Using electronic trading tools to source liquidity across a number of counterparties in the fixed income markets can significantly reduce trading costs, according to new research from the University of California, Berkeley.
Cal academics Terrence Hendershott and Ananth Madhavan found that competition among dealers and increased auction participation sharply reduced costs.
“The results confirm the value to traders and investors from sourcing liquidity widely and using tools to optimally select a venue. These gains are significant and can materially influence realised investment returns,” said Hendershott, who also found technology was continuing to reduce search costs and that even traditional bastions of over-the-counter trading will face strong competition from auction type markets.
The Cal study supports additional findings from fixed income electronic trading platform operator MarketAxess. The firm found significant cost savings for buy-siders who used electronic trading across all trade size buckets and maturities in the fixed income credit markets.
Alex Sedgwick, head of MarketAxess Research, said the average cost savings of electronic execution for all trades during the period analysed was 5.2 basis points, compared to the calculated volume weighted average spread.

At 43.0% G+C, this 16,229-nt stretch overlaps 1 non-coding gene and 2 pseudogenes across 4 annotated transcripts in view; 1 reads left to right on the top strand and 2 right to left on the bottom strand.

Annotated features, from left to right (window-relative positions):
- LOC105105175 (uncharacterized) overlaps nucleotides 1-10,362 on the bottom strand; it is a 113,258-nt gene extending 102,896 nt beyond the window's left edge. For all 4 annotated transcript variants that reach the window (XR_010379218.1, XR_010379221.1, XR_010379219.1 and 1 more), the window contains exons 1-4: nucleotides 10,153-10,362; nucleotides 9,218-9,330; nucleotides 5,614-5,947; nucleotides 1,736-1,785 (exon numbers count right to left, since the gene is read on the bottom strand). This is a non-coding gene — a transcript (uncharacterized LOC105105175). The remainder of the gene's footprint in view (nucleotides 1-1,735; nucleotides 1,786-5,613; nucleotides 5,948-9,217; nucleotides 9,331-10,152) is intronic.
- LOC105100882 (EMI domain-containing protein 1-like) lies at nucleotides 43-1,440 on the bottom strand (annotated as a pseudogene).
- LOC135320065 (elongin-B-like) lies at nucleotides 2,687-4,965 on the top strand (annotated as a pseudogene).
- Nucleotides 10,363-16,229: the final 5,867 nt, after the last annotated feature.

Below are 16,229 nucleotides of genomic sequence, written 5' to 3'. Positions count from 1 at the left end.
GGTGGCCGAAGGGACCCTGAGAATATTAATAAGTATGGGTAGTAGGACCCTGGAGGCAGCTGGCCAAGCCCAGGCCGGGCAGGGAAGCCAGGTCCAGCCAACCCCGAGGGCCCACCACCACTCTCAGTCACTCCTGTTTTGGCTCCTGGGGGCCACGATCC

MarketAxess Research looked at the embedded costs of trading, consisting of the dealer mark-up plus any fee associated with executing the trade. It was therefore possible to determine the cost of execution by comparing the electronically executed trade to a ‘prevailing market price’ using post-trade corporate bond market data reported to Financial Industry Regulatory Authority’s Trade Reporting and Compliance Engine (TRACE).
MarketAxess sampled 900,000 TRACE-reported trades over a 24-month period from January 2009 through December 2010. From these, MarketAxess identified 150,000 trades where it could establish a prevailing market price and compare electronic trades with a sufficient number of TRACE prints.
“The advent of FINRA’s TRACE reporting combined with greater adoption of electronic trading for fixed income has allowed us to develop an objective approach to examine trading costs in new and compelling ways,” Sedgwick. “Using this data, MarketAxess Research developed new methodology for demonstrable transaction cost analysis (TCA), formalising the value of fixed income TCA in support of best execution.”
Based on this proprietary approach to analysing trading costs in the fixed-income markets, MarketAxess has launched a new service dubbed REXIQ.
“Forthcoming regulatory changes are placing increased scrutiny on transparency of execution in the over the counter markets. Electronic trading helps address the stated goals of this regulation – to create more open, transparent and competitive OTC markets – and drive trading efficiencies,” said Rick McVey, chairman and CEO of MarketAxess, adding he believed REXIQ can deliver insight into the corporate bond market to help fund managers meet fiduciary responsibilities. “Our research validates the value of e-trading as a tool in achieving transaction cost savings and improved portfolio returns. Using this methodology, we are providing our institutional investor clients with regular, robust analysis of their execution costs to support their best execution requirements.”